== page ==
Yomiuri on September 30, a day after the 45th anniversary, focused on summitry as the path to improve relations, suggesting a three-way summit with South Korea, which had been postponed from 2016 when the South was in turmoil. The aim, it said, is for Xi to visit Japan in 2019 when Japan hosts the G20, but China is less eager for these summits, apart from improving relations in the economic arena and cultural exchanges. Yet, Abe has won praise for his limited support for BRI. Hope is expressed for progress in bilateral ties after the October political events of the 19th Congress and the Lower House elections.

On October 1 Asahi suggested that Japan in 1972 had been too much in a hurry to normalize relations with China, leaving problems to fester, and it described as the two pillars of friendship Japan’s strong reflections on history and its ODA, neither of which exists today. It criticized strong animosity toward China in Japan as well as Chinese animosity toward Japan rooted in “civilizationalism” (bunmeishugi) and China’s assertiveness as it became a great power. The paper concluded that the answer is to narrow cultural differences by deepening mutual understanding. Sankei the next day found no such hope, blaming Chinese expansionism amid charges that Japan is steeped in old Cold War thinking. The values gap is too great, as confidence in China has fallen. Sankei adds that to defend its reputation over WWII Japan should continue its counterattacks against China.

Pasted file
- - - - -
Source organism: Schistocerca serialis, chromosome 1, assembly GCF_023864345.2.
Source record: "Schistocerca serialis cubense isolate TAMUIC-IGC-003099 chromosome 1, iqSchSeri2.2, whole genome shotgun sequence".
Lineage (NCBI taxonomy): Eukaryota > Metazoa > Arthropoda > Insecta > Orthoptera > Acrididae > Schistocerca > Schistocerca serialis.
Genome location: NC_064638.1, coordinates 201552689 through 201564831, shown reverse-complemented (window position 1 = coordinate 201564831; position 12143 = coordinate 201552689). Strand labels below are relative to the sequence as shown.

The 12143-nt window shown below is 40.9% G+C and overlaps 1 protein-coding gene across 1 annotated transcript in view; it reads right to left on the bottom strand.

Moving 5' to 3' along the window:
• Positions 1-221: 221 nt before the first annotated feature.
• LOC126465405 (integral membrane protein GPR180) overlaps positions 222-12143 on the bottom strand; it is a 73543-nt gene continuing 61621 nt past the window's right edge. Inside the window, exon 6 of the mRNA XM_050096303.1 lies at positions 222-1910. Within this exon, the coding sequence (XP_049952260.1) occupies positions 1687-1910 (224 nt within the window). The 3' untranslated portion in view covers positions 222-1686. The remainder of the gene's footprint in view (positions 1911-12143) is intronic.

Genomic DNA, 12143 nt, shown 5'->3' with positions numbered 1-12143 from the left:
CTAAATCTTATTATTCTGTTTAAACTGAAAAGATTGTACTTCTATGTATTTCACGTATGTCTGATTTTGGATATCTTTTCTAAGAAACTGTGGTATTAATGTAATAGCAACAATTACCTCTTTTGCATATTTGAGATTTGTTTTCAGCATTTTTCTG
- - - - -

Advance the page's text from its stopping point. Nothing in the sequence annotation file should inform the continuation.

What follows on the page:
On October 7 Yomiuri Shimbun portrayed China’s foreign policy as less conciliatory and more expansionary of its sphere of influence. This is aimed at forging a new world order in which China and the United States lead, i.e., great power diplomacy (daguo waijiao). China has boosted its defense budget to three times Japan’s and is using BRI and infrastructure projects as means to expand its influence. While it does not seek to confront the United States directly, it will keep expanding its power as it views the United States as supportive of Japan. The implication is that Japan does not have much room for an independent foreign policy in this era of bipolarization.

Southeast Asia

in the September Toa, Iida Masafumi argued that the real struggle over the South China Sea is not over territory or sovereignty, but a great power competition between China and the United States over the regional order. China’s strategic aim is to weaken the US military presence there. It is pursuing the COC with ASEAN on a strictly bilateral basis, keeping the United States on the sidelines. It is taking advantage of Duterte’s rise to try to distance the Philippines’ ties to the United States. Tracing a more assertive Chinese stance in the region to 2009, Iida writes that Xi, however he may cooperate with US leaders elsewhere, has pressed to gain superiority over its rival in the South China Sea area.

In the same journal, Kaneko Yoshiki described the success of ASEAN over 50 years and its tendency to lean toward China at a time of Sino-US competition. In an age of economic globalization and in light of Obama and Trump’s policies, balancing between the powers has been shifting. In addition, there are internal political reasons, as in Malaysia, where Najib is angry about frozen funds in the United States. In some cases, however, leaders are not on the same wavelength as security elites, as in the Philippines. Iida concludes by asking how the United States, Japan, and Europe can boost ASEAN against China’s divisive policies.